Stories From Around The World You May Have Missed In 2018
A heavy barrage of news dominated headlines in 2018, but NPR's international correspondents continued to delve into underreported stories that mattered.
Here is a selection of original reporting from around the world that may have slipped under your radar amid the year's relentless news cycle.
Twenty-three years after a brazen theft, the mystery still divides a tiny sect known as the Samaritans. Here's the story of the international hunt to bring the manuscripts home.
Just 22,491 refugees were resettled in the U.S. in fiscal year 2018, roughly half the 45,000 cap. Only 62 were Syrian. Refugee advocates warn that President Trump's aim is to dismantle the U.S. refugee resettlement program.
On the night of Feb. 19, armed men opened fire at a girls' boarding school in Yobe state, northeast Nigeria. They abducted 110 girls from the school. Boko Haram insurgents released them in March.
As Ethiopia and Eritrea declared peace in July, long-dead phone lines came alive. People spoke with relatives and strangers across the border. This fall, correspondent Eyder Peralta went on to report a special series on Ethiopia's political and social changes as well as its long-awaited peace and border opening with Eritrea.
The Pieper twins were killed in the 1944 D-Day Normandy invasion. In June, they were laid to rest together in a military cemetery in France — thanks to a Nebraska teen's school history project.
Tail-costumed swimmers in the South American nation say they will not bend despite official safety warnings.
Crimeans who criticize Russia's annexation of their peninsula have a difficult road ahead and say dozens have been jailed or have had to flee to other parts of Ukraine. This was one of several stories on Crimea this year.
Manzoor Pashteen rose to lead a fast-growing movement of thousands from Pakistan's Pashtun minority, the country's second-biggest ethnic group. Where few dare to criticize the army, Pashteen brazenly speaks.
The reporter was killed last year as she was digging up dirt on Malta's most powerful. The final words on her blog were: "There are crooks everywhere you look now. The situation is desperate."
Chinese authorities are cracking down on student activists, exposing a paradox between a state founded on Marxist principles and the young people it calls upon to carry them out.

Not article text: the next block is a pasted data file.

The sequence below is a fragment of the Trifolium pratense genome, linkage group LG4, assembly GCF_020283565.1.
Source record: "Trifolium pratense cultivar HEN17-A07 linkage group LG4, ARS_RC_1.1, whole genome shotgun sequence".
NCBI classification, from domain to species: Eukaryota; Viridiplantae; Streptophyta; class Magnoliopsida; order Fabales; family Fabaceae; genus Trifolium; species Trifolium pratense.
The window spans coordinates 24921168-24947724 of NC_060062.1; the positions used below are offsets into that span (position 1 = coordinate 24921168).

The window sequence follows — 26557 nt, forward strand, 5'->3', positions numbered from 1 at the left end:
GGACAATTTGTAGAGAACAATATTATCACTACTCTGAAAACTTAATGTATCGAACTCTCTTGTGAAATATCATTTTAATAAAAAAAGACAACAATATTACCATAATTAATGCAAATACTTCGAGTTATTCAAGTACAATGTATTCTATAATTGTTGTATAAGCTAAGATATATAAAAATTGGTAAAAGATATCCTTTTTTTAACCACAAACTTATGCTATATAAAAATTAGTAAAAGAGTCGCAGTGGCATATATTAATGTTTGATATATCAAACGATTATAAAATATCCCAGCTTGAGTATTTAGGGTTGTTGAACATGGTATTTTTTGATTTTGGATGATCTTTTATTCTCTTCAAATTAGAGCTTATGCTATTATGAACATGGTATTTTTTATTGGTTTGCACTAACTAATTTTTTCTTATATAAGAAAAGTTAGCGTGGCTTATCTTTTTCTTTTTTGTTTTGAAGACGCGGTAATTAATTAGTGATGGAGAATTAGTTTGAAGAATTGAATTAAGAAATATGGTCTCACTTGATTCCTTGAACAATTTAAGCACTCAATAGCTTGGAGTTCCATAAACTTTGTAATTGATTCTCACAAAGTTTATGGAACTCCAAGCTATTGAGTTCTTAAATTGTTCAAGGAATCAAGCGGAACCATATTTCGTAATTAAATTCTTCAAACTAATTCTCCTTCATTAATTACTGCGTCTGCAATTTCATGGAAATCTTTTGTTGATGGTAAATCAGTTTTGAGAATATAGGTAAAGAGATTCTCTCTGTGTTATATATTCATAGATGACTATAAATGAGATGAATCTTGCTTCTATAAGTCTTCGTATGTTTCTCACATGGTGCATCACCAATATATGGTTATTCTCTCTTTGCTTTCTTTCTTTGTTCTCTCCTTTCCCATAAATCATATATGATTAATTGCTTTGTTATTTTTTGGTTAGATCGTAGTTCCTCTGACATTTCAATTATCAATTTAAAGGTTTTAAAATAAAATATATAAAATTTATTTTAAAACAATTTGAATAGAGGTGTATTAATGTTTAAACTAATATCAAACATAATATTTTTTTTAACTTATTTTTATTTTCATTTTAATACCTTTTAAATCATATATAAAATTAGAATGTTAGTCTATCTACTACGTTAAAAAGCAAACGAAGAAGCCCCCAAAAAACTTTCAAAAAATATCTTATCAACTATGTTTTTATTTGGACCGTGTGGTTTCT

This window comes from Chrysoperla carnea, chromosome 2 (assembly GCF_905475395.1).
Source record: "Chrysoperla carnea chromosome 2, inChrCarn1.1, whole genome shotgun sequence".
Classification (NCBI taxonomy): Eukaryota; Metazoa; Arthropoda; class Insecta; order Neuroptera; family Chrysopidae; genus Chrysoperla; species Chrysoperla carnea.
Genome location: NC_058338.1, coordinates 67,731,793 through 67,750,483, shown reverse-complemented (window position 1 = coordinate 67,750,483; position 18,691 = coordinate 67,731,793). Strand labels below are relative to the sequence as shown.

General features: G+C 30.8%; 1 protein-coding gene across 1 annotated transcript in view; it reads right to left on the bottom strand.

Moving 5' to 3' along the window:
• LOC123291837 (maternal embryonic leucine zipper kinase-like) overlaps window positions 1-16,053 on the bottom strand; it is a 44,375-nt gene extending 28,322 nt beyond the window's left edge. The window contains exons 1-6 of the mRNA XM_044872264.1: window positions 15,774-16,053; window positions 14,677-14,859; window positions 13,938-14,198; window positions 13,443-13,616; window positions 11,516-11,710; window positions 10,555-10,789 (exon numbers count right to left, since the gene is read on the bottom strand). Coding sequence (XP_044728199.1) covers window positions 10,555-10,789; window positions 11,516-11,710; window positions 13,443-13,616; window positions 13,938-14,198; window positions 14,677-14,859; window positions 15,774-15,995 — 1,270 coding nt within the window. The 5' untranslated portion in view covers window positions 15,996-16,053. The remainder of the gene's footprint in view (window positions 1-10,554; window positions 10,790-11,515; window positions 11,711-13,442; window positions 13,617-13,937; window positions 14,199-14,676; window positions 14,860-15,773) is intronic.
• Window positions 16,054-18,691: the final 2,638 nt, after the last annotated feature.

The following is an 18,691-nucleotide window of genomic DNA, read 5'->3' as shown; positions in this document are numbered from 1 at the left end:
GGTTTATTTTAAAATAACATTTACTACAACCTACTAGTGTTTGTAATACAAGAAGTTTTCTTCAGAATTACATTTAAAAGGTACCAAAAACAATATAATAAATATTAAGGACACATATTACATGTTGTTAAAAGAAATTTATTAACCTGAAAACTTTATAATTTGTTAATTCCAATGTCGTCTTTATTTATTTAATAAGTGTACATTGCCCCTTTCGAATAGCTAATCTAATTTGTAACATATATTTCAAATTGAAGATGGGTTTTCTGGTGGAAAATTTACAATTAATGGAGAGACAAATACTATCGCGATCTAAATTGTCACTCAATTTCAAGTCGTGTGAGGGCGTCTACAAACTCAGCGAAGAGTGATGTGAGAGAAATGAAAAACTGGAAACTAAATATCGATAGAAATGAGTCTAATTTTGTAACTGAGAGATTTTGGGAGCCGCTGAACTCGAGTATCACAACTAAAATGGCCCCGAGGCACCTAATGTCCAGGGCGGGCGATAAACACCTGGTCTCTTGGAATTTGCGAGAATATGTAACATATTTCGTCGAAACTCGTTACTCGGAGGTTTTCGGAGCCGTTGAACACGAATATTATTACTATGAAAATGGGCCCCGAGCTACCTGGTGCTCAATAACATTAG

China is extending its reach into emigre communities overseas in remarkable ways. Harnessing their energy, know-how and capital is one more facet of President Xi Jinping's "Chinese dream."
The Mohammed VI Tangier Tech City would stand in monument to China's expansion into a North African nation on Europe's doorstep. But experts say the project has stalled. This story was part of a special series, China Unbound, in which NPR correspondents reported in more than a dozen countries on China's ambitious global expansion.
Thousands of migrants are stuck in squalid camps in Greece, waiting for the government to process their asylum requests. Managing migration remains one of Europe's biggest challenges.
The town of Paracho celebrates after its onetime resident helped design the guitar featured in the Oscar-winning movie Coco, and could not keep up with orders for the instrument.
Italian actress Asia Argento was one of the first to go public with accusations against Harvey Weinstein. But in Italy, "the culture of support for women is nonexistent," says an Italian screenwriter. This was one of a number of NPR stories tracking the #MeToo movement internationally.
The Trump administration hopes the sanctions will force Iran to negotiate a new nuclear deal. But analysts point out there are overt and covert activities to avoid the penalties.
More than 130,000 people have been sacked from the military, police, civil service and academia in President Recep Tayyip Erdogan's crackdown, known in Turkey as "the purge."
In the country's Eastern Highlands, the accusation of sorcery is a vigilante's rallying cry. Such accusations often lead to violence and are believed to be responsible for dozens of deaths every year. This was one in a series of stories reported in Papua New Guinea.
Couples who marry against their parents' wishes sometimes risk their lives in doing so. That's where the Love Commandos come in. They run 500 safe houses and help couples elope or hide from relatives.
Hungary's government put forth a series of bills it said would curb illegal immigration. Critics say the motivation is to cripple nongovernmental organizations linked to U.S. financier George Soros.
NPR spoke to the director of U.N. relief operations in the West Bank about how he makes the case for America's continued assistance in the region. We continued to report on the issue of U.S. aid cuts to Palestinians throughout the year.
Winters in London can be damp and dreary, and it gets dark early. The "Lumiere London" light festival last January featured more than 50 outdoor installations by artists from Europe and North America.
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